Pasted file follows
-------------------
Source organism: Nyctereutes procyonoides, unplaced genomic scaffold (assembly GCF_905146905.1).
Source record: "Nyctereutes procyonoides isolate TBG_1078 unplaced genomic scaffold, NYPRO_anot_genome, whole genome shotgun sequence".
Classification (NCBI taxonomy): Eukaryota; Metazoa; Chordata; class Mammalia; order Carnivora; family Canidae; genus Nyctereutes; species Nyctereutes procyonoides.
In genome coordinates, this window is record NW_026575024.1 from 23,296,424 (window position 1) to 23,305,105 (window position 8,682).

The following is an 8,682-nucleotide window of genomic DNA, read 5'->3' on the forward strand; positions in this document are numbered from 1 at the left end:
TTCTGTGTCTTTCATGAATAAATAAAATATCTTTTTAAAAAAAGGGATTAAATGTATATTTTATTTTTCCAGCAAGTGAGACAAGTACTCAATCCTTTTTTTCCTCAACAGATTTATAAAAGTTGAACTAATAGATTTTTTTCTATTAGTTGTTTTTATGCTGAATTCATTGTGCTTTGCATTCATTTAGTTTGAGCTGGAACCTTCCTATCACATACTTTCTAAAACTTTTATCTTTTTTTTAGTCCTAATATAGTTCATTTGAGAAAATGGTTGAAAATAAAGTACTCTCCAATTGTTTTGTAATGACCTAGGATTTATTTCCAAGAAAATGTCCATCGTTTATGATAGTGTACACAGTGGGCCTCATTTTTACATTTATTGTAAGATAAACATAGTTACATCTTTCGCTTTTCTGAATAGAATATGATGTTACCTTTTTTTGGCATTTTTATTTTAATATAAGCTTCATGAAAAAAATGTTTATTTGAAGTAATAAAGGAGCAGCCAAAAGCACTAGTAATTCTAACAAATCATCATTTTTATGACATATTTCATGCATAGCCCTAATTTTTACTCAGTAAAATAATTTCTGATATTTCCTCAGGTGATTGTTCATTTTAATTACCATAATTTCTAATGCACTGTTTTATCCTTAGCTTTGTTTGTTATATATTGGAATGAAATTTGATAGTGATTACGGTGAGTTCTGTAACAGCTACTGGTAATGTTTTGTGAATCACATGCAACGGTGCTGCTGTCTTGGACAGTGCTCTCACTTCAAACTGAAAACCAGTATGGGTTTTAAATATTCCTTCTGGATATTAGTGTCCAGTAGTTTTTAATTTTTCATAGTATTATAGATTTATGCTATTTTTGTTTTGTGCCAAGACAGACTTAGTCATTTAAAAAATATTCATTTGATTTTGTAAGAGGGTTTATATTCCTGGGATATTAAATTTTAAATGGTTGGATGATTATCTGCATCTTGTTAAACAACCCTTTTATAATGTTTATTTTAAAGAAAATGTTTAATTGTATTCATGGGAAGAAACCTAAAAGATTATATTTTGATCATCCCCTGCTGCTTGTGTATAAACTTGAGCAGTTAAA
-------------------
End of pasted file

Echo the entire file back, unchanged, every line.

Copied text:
Source organism: Nyctereutes procyonoides, unplaced genomic scaffold (assembly GCF_905146905.1).
Source record: "Nyctereutes procyonoides isolate TBG_1078 unplaced genomic scaffold, NYPRO_anot_genome, whole genome shotgun sequence".
Classification (NCBI taxonomy): Eukaryota; Metazoa; Chordata; class Mammalia; order Carnivora; family Canidae; genus Nyctereutes; species Nyctereutes procyonoides.
In genome coordinates, this window is record NW_026575024.1 from 23,296,424 (window position 1) to 23,305,105 (window position 8,682).

The following is an 8,682-nucleotide window of genomic DNA, read 5'->3' on the forward strand; positions in this document are numbered from 1 at the left end:
TTCTGTGTCTTTCATGAATAAATAAAATATCTTTTTAAAAAAAGGGATTAAATGTATATTTTATTTTTCCAGCAAGTGAGACAAGTACTCAATCCTTTTTTTCCTCAACAGATTTATAAAAGTTGAACTAATAGATTTTTTTCTATTAGTTGTTTTTATGCTGAATTCATTGTGCTTTGCATTCATTTAGTTTGAGCTGGAACCTTCCTATCACATACTTTCTAAAACTTTTATCTTTTTTTTAGTCCTAATATAGTTCATTTGAGAAAATGGTTGAAAATAAAGTACTCTCCAATTGTTTTGTAATGACCTAGGATTTATTTCCAAGAAAATGTCCATCGTTTATGATAGTGTACACAGTGGGCCTCATTTTTACATTTATTGTAAGATAAACATAGTTACATCTTTCGCTTTTCTGAATAGAATATGATGTTACCTTTTTTTGGCATTTTTATTTTAATATAAGCTTCATGAAAAAAATGTTTATTTGAAGTAATAAAGGAGCAGCCAAAAGCACTAGTAATTCTAACAAATCATCATTTTTATGACATATTTCATGCATAGCCCTAATTTTTACTCAGTAAAATAATTTCTGATATTTCCTCAGGTGATTGTTCATTTTAATTACCATAATTTCTAATGCACTGTTTTATCCTTAGCTTTGTTTGTTATATATTGGAATGAAATTTGATAGTGATTACGGTGAGTTCTGTAACAGCTACTGGTAATGTTTTGTGAATCACATGCAACGGTGCTGCTGTCTTGGACAGTGCTCTCACTTCAAACTGAAAACCAGTATGGGTTTTAAATATTCCTTCTGGATATTAGTGTCCAGTAGTTTTTAATTTTTCATAGTATTATAGATTTATGCTATTTTTGTTTTGTGCCAAGACAGACTTAGTCATTTAAAAAATATTCATTTGATTTTGTAAGAGGGTTTATATTCCTGGGATATTAAATTTTAAATGGTTGGATGATTATCTGCATCTTGTTAAACAACCCTTTTATAATGTTTATTTTAAAGAAAATGTTTAATTGTATTCATGGGAAGAAACCTAAAAGATTATATTTTGATCATCCCCTGCTGCTTGTGTATAAACTTGAGCAGTTAAA